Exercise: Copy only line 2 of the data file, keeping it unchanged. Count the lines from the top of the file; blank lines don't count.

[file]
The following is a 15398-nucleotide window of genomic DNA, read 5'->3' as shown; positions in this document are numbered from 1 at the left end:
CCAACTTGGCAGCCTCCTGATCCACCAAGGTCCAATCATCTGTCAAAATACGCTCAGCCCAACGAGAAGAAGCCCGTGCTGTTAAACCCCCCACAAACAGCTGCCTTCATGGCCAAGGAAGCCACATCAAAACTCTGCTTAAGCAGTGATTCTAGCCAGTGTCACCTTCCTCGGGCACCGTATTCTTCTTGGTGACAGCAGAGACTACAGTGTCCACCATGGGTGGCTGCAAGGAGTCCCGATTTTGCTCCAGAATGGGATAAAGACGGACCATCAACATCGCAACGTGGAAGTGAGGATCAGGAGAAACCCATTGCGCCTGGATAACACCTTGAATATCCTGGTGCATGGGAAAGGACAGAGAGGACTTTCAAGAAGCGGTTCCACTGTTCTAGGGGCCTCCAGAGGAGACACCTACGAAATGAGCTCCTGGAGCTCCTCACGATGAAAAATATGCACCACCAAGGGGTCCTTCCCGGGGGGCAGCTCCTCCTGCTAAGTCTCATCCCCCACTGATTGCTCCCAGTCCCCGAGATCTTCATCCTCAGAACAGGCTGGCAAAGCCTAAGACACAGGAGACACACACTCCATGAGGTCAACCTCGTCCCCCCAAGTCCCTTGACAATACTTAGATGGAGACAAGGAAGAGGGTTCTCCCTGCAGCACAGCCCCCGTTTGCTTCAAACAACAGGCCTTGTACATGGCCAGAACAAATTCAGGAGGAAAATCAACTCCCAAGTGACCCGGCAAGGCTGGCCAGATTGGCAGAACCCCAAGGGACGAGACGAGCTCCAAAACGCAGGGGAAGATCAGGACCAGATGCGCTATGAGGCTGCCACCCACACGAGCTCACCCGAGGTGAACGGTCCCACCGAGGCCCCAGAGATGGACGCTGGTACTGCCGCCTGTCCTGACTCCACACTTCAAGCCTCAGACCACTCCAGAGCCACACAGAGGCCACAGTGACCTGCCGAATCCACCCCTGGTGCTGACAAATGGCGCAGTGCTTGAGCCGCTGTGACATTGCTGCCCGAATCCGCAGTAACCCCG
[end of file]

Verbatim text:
CCAACTTGGCAGCCTCCTGATCCACCAAGGTCCAATCATCTGTCAAAATACGCTCAGCCCAACGAGAAGAAGCCCGTGCTGTTAAACCCCCCACAAACAGCTGCCTTCATGGCCAAGGAAGCCACATCAAAACTCTGCTTAAGCAGTGATTCTAGCCAGTGTCACCTTCCTCGGGCACCGTATTCTTCTTGGTGACAGCAGAGACTACAGTGTCCACCATGGGTGGCTGCAAGGAGTCCCGATTTTGCTCCAGAATGGGATAAAGACGGACCATCAACATCGCAACGTGGAAGTGAGGATCAGGAGAAACCCATTGCGCCTGGATAACACCTTGAATATCCTGGTGCATGGGAAAGGACAGAGAGGACTTTCAAGAAGCGGTTCCACTGTTCTAGGGGCCTCCAGAGGAGACACCTACGAAATGAGCTCCTGGAGCTCCTCACGATGAAAAATATGCACCACCAAGGGGTCCTTCCCGGGGGGCAGCTCCTCCTGCTAAGTCTCATCCCCCACTGATTGCTCCCAGTCCCCGAGATCTTCATCCTCAGAACAGGCTGGCAAAGCCTAAGACACAGGAGACACACACTCCATGAGGTCAACCTCGTCCCCCCAAGTCCCTTGACAATACTTAGATGGAGACAAGGAAGAGGGTTCTCCCTGCAGCACAGCCCCCGTTTGCTTCAAACAACAGGCCTTGTACATGGCCAGAACAAATTCAGGAGGAAAATCAACTCCCAAGTGACCCGGCAAGGCTGGCCAGATTGGCAGAACCCCAAGGGACGAGACGAGCTCCAAAACGCAGGGGAAGATCAGGACCAGATGCGCTATGAGGCTGCCACCCACACGAGCTCACCCGAGGTGAACGGTCCCACCGAGGCCCCAGAGATGGACGCTGGTACTGCCGCCTGTCCTGACTCCACACTTCAAGCCTCAGACCACTCCAGAGCCACACAGAGGCCACAGTGACCTGCCGAATCCACCCCTGGTGCTGACAAATGGCGCAGTGCTTGAGCCGCTGTGACATTGCTGCCCGAATCCGCAGTAACCCCG